Artists and scientists are working together at Newcastle University to dispel misconceptions about schizophrenia.
A series of exhibitions, talks, screenings and readings has been organised to challenge perceptions and increase understanding of the illness.
The events have been arranged around the “Reassembling the Self” art exhibition, currently taking place at the Hatton Gallery. It is the culmination of a collaborative project between the internationally renowned artist Susan Aldworth, academic and clinical staff from the University’s Institute of Neuroscience.
The exhibition, which runs until 24th November, includes a series of prints by Susan and a 12 foot neon angel by artist Sarah Blood.
“The main point of the exhibition is to examine and explore schizophrenia,” said Susan. “We are trying to give the public insights into the causes of schizophrenia and what it feels like to have it and to help them understand that it is not as clear-cut as many people think. Schizophrenia is like a spectrum across the population, with many people having degrees of symptoms in one form or another.”
Julie Milne, Curator of the Hatton Gallery said: “Reassembling the Self is a fascinating exhibition and we are delighted that we are able to show this work at the Hatton Gallery. It has been extremely well received so far and I hope that visitors will enjoy the range of works on display and that it will deepen there understanding of schizophrenia and the different ways in which it can affect people.”
Supporting the exhibition will be a series of events around the theme of schizophrenia. Louise Gillet will give a talk about “Surviving Schizophrenia”. When Louise was diagnosed with schizophrenia at 25 she was told she would never recover and that she would require anti-psychotic medication for the rest of her life. She now leads a happy and successful life without medication. Her talk will take place at 3pm on Wednesday, 3 October, in Room 163, Ridley Building 2, Newcastle University. The talk is free to attend but booking is required. Book a place.
Later that day, award-winning journalist war correspondent Patrick Cockburn and his son Henry will read from Henry’s Demons. The book charts how Henry was diagnosed with schizophrenia and how they coped and dealt with his illness.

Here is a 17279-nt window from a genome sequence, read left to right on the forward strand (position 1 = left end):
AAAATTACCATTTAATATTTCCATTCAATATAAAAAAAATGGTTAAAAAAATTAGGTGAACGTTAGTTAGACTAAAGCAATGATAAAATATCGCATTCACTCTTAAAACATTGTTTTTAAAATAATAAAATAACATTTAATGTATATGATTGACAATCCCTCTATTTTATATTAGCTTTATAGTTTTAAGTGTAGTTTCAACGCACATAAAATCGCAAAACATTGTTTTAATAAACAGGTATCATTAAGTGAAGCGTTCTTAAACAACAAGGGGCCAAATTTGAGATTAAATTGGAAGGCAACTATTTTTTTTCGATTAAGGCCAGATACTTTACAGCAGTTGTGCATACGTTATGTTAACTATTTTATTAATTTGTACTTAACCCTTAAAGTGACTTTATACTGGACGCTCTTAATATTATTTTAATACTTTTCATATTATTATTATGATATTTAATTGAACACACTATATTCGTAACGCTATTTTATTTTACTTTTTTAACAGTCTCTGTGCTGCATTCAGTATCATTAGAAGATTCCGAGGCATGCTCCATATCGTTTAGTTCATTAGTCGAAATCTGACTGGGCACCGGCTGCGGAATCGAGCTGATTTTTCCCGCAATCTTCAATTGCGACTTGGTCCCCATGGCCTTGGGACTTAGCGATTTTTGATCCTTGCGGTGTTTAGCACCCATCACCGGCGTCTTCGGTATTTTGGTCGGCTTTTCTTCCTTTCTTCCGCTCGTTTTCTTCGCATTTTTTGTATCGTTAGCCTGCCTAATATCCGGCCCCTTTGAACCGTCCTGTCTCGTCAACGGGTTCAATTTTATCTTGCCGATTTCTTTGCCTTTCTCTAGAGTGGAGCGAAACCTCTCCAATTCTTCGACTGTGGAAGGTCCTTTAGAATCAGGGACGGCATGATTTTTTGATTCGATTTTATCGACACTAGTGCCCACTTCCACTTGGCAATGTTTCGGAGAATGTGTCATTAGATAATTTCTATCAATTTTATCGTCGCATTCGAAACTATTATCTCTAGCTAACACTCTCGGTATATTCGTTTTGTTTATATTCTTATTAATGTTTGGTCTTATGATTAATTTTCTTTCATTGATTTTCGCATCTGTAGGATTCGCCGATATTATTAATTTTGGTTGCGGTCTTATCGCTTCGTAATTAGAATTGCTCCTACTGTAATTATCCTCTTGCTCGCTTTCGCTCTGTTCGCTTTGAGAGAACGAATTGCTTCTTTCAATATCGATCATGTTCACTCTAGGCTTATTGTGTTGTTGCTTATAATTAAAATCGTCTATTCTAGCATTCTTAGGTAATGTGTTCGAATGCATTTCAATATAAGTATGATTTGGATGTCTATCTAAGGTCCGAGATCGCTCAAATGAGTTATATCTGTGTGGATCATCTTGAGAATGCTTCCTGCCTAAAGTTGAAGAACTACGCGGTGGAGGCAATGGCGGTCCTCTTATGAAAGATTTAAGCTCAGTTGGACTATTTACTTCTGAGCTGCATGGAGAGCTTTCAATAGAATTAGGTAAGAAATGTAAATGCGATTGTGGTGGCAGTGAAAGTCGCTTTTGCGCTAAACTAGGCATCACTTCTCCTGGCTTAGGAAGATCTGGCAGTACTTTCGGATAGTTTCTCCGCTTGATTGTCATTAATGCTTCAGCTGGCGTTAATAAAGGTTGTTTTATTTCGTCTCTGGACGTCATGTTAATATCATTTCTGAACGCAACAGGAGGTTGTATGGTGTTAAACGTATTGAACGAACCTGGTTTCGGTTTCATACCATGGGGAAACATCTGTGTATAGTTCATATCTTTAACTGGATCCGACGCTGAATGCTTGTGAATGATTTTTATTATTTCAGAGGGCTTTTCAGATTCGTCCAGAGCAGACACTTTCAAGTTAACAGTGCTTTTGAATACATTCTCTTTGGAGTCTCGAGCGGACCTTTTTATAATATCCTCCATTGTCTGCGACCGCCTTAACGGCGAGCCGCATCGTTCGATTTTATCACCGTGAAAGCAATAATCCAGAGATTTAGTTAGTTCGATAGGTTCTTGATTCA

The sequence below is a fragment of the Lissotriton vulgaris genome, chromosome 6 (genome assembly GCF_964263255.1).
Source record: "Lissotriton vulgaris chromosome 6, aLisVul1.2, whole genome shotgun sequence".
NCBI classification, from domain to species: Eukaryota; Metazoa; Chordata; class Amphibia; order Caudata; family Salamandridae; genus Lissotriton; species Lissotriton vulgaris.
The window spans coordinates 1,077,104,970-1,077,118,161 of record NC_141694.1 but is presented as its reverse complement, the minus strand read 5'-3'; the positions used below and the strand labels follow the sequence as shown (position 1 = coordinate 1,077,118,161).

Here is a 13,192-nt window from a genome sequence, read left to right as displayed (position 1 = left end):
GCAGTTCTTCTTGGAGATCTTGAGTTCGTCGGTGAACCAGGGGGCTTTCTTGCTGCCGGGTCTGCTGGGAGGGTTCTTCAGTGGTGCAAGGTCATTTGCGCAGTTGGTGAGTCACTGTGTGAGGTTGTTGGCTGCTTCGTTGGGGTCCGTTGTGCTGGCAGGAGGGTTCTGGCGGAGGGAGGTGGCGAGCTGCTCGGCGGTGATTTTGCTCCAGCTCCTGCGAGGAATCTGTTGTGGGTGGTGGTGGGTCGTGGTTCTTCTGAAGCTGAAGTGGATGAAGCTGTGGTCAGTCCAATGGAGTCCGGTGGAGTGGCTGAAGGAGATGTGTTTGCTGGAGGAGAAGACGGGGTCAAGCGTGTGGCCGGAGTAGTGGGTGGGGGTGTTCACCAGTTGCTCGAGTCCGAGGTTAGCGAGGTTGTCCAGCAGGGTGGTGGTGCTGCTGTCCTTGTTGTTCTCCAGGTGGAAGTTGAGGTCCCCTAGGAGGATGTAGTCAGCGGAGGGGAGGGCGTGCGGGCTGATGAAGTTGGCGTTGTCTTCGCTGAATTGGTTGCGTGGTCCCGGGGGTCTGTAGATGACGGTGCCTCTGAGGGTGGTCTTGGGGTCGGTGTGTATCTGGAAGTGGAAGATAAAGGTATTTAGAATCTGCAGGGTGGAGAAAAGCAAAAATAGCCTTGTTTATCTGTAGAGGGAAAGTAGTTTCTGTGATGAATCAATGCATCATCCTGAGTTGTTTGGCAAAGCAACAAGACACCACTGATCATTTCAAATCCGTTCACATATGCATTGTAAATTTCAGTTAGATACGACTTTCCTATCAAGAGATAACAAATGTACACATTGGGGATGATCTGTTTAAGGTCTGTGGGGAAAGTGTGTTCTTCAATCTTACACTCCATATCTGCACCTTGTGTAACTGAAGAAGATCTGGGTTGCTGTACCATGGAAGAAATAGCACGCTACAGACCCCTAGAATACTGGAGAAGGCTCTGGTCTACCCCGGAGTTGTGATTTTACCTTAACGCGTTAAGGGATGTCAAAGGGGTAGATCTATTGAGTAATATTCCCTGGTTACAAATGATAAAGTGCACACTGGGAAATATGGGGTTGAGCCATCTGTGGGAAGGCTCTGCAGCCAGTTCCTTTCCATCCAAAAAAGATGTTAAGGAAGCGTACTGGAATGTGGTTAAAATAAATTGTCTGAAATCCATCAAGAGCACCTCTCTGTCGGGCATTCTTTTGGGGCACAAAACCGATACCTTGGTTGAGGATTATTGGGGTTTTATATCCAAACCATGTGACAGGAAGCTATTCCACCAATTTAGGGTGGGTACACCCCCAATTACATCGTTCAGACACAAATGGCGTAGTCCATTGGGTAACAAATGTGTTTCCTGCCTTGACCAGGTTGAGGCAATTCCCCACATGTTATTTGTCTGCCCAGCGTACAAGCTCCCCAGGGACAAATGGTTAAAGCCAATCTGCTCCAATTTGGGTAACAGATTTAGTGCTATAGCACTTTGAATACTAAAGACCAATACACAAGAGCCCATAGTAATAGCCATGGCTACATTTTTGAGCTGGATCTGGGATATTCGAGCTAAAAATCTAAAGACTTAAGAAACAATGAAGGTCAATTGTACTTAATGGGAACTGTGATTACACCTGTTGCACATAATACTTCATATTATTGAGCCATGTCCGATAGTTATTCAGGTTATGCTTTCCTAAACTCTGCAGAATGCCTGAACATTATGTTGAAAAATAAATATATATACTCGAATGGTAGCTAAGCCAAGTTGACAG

The reading will take place at 5.30pm, in the Curtis Auditorium, Herschel Building. It is free but booking is required. Reserve a place.
Between 11.30am and 3.30pm on Saturday 6th October, there will be drawing activities for children and adults at the Hatton Gallery. Join in with the huge drawing on the themes of angels, eyes and minds and add to the communal mind map. Admission is free.
The theme of this year’s Newcastle Philosophy Festival is “the self”. Running from Saturday 6th – 12th October, events will take place across the city. Find out more.
Oscar winner Robert Downey Junior stars in The Soloist, a film which tells the true life story of musician Nathaniel Ayers, who developed schizophrenia and became homeless. It will be screened at the Tyneside Cinema at 5.45pm on Monday 8th October.?
Following the film, the audience will be invited to ask questions from a panel of guest speakers including Dr Peter Byrne, Consultant Psychiatrist at Newham University Hospital and Associate Registrar at the Royal College of Psychiatrists.
Tickets for this event are free but booking is necessary. Tickets can be booked by phone (0845 2179909) or in person at the Tyneside Cinema Box Office. For more information on the Tyneside Cinema.
Sarah Blood, whose neon sculpture 'Guardian in the Presence of Doubt' is featured in the Reassembling the Self exhibition, will give a talk on Tuesday, 16 October. And on Wednesday, 7 November, Susan Aldworth will also speak about her art.
Both talks are free and will take place at 6pm in the Hatton Gallery.
Full listings can be seen on the University’s events website.
Reassembling the Self is on display at the Hatton Gallery until 24th November. Free entry.
Hatton Gallery is open Monday – Saturday 10am – 5pm,
Hatton Gallery is managed by Tyne & Wear Archives & Museums on behalf of Newcastle University.
published on: 2 October 2012